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Individuality and our new baby girl

Thursday, 16 February, 2017 - 3:05 pm

Our community has had a wonderful boom of babies being born recently, including our own daughter, Miriam Henna, born last night. She is named after my Bubby Gordon (www.chabadneworleans.com/templates/blog/default_cdo/aid/1203266/year/2012/month/12) and Malkie’s aunt Henny Machlis (www.chabadneworleans.com/templates/blog/post.asp?aid=1203266&PostID=56985&p=1). As many of you know, she is not our first child. She is blessed with a number of older brothers and sisters, thank G-d. I know some folks might be wondering if there is ever a point where the value of the child may be diminished by the size of the family. As I sat in the hospital with Malkie yesterday during her labor, I thought back to a video of a talk by the Rebbe, which we showed in Chabad House just 9 days earlier. It was focused on the narrative in this week’s Parasha, the Ten Commandments. While the video was playing, I was sitting next a member of our community, whose wife was also expecting a baby shortly. I turned and commented to him how inspiring this talk was to families who were welcoming a new child into their lives.

The Rebbe highlighted the idea that in the Holy Tongue there is a difference between the singular you and a plural you. He referenced the old English term “thou,” which had fallen out of use, as a parallel. He pointed out that while the Torah mostly addresses the collective you (y’all or ye) of the Jewish people, the Ten Commandments were addressed entirely to the singular you (thou). The intent of the singular use of you is that G-d was speaking to each person individually and not to the group as a collective. This ties in to the Midrash that every single soul that would ever be born or converted as a Jew was present when G-d spoke at Sinai. Indeed, were this not the case, then those later souls born, would not have been brought into the covenant that G-d established with each individual.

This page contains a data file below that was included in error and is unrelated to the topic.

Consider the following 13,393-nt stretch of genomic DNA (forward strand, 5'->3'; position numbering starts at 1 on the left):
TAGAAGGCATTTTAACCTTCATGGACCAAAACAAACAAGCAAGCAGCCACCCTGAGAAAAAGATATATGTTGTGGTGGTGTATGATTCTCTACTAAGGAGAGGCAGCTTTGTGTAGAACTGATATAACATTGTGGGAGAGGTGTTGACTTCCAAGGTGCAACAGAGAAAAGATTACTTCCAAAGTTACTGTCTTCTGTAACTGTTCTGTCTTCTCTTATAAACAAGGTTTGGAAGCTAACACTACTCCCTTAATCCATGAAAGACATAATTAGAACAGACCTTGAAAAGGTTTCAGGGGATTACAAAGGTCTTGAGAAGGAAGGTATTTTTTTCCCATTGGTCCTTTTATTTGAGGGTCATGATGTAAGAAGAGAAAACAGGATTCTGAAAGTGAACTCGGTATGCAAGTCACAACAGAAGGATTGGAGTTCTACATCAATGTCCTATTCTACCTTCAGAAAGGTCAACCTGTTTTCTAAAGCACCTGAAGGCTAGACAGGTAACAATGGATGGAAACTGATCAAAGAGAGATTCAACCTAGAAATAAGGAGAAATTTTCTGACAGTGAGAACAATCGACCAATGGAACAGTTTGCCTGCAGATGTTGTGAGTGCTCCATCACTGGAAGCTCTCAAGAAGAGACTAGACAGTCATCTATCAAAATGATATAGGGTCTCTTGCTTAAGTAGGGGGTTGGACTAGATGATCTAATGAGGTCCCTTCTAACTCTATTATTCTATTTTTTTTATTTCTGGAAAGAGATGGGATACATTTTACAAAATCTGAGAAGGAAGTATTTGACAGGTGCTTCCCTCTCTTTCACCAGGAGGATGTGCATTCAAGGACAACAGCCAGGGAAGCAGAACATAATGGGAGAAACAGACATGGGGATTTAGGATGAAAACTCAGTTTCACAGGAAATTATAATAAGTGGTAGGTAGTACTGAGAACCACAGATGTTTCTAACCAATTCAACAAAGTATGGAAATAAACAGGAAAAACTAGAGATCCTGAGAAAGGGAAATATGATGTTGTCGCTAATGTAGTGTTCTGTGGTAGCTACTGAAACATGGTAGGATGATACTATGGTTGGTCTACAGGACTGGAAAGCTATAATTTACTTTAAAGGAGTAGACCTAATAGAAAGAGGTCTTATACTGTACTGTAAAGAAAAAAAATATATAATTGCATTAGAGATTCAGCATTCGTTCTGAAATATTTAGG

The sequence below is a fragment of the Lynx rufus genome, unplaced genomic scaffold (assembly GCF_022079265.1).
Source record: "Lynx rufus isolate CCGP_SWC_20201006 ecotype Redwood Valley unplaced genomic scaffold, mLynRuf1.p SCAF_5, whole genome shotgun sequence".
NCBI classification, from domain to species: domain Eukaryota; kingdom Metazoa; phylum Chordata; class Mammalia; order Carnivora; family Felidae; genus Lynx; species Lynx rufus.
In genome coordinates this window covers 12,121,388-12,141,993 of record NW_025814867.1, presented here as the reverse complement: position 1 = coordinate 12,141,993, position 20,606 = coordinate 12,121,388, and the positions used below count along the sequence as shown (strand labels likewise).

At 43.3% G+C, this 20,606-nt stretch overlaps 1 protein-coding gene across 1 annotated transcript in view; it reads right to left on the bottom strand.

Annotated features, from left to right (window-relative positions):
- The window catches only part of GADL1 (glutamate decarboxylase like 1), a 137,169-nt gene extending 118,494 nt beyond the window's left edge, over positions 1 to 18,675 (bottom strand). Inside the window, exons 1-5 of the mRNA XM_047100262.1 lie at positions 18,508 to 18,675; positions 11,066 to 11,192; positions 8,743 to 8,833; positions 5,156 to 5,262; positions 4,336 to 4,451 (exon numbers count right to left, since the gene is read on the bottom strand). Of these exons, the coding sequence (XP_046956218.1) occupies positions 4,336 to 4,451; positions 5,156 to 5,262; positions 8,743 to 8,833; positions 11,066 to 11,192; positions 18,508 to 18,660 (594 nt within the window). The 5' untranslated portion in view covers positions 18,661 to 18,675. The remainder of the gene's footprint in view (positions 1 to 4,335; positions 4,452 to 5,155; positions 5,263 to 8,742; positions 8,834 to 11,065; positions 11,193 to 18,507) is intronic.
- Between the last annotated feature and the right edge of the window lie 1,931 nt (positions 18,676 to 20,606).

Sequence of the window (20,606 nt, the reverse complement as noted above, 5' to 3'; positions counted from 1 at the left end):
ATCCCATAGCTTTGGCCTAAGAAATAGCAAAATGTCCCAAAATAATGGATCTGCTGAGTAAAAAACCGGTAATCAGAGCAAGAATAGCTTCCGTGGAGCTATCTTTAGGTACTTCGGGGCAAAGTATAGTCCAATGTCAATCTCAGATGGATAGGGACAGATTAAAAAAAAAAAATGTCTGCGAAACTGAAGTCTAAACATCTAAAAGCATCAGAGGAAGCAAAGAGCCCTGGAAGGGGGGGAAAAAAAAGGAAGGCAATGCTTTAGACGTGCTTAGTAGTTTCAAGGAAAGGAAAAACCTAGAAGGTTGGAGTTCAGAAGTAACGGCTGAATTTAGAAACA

The Rebbe concluded, that a message we can take away from this teaching, is the value of each individual. He emphasized this notion by exclaiming, that a Jewish baby born over three thousand years after Revelation at Sinai, possibly even to a family that already has other children, is the singular individual to whom Hashem addressed Himself when He declared, “I am the L-rd your G-d.” It is as if that, pertaining to the connection between Hashem and this baby, nobody else needs to be part of the equation. This child has infinite value to Hashem, so much so, that Hashem spoke to this child “individual to individual” at Mount Sinai.

While Judaism certainly acknowledges and underscores the significance of the collective (this is reflected both in Halacha as well as in Kabbala), nevertheless individuality plays an extremely significant role in the Jewish outlook on life. Each of the children born may be the next Rabbi Akiva, Maimonides, Devorah or Esther; or he or she may be the next unheralded Jew who goes about life serving the Creator in a way that warranted Hashem having that personal conversation with him or her over 3,300 years ago.

Welcome to world Miriam Henna. Hashem has been waiting 5,777 years for you to stamp your impact on His universe. Hopefully this is the one that brings us all collectively to the era of Redemption speedily.

Good Shabbos
Rabbi Mendel Rivkin

 

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